Hold onto your saltshakers: How to cut back on sodium

Sodium: It’s a necessary nutrient to maintain a healthy body, but excessive amounts can do some serious harm. According to the American Heart Association, a high-sodium diet increases blood pressure and your risk of heart attacks. Experts recommend limiting your sodium intake to less than 2,000 milligrams per day – which is easier said than done.

Many processed foods are packed with the stuff, but there are other culprits you need to watch out for:

  1. Table salt is 40 percent sodium and typically the number one source for almost everyone. Adding 1 teaspoon of salt to your meal exceeds the recommended daily value by 300mg (2,325mg of sodium).
  2. Cottage cheese may be an excellent source of calcium, but enjoying half a cup costs you about 450mg of sodium, almost 25 percent of your daily allowance.
  3. Cereal is often thought of as a sweet rather than salty, but just one cup of Raisin Bran has 300mg of sodium.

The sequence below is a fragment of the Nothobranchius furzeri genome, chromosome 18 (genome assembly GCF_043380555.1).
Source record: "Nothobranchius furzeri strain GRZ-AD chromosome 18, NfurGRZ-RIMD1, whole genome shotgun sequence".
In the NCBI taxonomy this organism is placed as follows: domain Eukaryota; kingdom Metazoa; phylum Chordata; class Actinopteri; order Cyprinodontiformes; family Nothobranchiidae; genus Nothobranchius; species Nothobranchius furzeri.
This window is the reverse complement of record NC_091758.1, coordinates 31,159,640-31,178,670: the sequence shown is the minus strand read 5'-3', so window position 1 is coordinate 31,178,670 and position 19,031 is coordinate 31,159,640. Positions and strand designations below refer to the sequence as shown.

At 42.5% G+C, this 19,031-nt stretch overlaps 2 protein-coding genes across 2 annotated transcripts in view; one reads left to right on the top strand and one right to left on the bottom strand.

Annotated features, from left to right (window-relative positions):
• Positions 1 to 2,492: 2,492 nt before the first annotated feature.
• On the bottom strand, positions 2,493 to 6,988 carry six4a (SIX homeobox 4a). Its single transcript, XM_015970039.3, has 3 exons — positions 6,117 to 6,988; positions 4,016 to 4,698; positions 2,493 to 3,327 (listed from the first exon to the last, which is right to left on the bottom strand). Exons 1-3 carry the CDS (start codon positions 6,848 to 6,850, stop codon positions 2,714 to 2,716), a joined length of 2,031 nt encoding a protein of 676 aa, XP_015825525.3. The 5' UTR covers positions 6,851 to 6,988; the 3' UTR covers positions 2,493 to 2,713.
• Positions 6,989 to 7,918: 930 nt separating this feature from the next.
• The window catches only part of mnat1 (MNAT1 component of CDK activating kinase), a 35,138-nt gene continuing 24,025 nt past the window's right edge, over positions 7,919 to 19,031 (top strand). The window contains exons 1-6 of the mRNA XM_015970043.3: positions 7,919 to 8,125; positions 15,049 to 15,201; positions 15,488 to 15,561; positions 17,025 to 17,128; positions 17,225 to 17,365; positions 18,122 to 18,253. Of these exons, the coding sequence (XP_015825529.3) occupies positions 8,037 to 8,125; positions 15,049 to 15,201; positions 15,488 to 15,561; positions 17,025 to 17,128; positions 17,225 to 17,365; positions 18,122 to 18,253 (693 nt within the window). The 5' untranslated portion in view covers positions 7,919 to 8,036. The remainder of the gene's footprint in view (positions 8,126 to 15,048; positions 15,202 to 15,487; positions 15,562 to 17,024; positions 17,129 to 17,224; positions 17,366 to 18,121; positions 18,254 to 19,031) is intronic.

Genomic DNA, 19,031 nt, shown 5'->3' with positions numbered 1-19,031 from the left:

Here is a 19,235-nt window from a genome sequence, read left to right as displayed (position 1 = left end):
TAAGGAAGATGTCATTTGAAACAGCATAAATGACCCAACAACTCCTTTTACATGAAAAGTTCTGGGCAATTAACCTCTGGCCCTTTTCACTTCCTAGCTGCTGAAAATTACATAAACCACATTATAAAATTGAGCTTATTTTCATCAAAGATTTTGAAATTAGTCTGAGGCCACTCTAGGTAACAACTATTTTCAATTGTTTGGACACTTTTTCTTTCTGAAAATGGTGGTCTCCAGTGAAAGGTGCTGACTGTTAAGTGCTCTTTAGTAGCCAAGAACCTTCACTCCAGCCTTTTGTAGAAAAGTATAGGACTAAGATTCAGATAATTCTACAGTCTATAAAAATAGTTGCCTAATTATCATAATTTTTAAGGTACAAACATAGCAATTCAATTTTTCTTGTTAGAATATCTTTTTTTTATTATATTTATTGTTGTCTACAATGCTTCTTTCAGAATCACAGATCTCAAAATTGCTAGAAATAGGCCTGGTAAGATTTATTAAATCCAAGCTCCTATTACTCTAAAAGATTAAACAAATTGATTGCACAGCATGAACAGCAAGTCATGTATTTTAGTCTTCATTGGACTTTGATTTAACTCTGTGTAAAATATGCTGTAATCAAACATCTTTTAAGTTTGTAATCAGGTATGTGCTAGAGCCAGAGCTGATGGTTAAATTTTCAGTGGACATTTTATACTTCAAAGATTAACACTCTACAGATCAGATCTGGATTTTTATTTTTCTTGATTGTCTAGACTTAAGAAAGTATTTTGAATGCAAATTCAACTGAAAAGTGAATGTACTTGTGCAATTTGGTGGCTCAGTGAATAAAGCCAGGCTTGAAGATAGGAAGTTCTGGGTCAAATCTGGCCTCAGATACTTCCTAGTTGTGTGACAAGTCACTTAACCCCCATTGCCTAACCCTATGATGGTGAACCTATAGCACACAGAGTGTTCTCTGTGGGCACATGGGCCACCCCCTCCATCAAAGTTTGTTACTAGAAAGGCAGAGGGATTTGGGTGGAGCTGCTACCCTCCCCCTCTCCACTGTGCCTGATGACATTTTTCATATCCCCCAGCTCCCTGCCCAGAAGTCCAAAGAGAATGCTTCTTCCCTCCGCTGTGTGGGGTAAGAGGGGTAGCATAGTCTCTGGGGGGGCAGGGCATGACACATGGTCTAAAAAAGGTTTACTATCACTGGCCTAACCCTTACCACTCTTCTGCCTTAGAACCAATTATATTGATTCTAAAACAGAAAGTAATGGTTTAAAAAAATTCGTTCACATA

4. Deli meats rely on salt as a preservative, so adding one slice of salami to your sandwich means adding roughly 226mg of sodium.
  5. Soy sauce, which is commonly added to Asian cooking and take-out, can contain 335mg of sodium for one teaspoon.
  6. Parmesan, cheddar and Swiss cheese have some of the highest amounts of sodium for cheese. Five one-inch cubes account for 71 percent, 66 percent and 65 percent of your recommended daily amount, respectively.
  7. Pretzels, along with most processed snack foods, have high sodium content. For example, a handful of these on-the-go snacks (about 15 medium pretzels) add up to more than 1715mg of sodium, or 71 percent of your daily recommended amount.
  8. Bread racks in about 100mg of sodium per slice, but specialty rolls, bagels and even muffins can have as much as 400mg of sodium per serving.


Photo credit: jirkaejc

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  1. Wish we could get food manufacturing cos to make things without salt. Canned foods, soup, vegetables, even skim milk has a lot of sodium. Why not let people add their own salt if they feel they have to have it. At least then all those who have heart problems and have to monitor their sodium intake, would have more choices when they shop for groceries. How about one isle devoted to no, or very low sodium foods?

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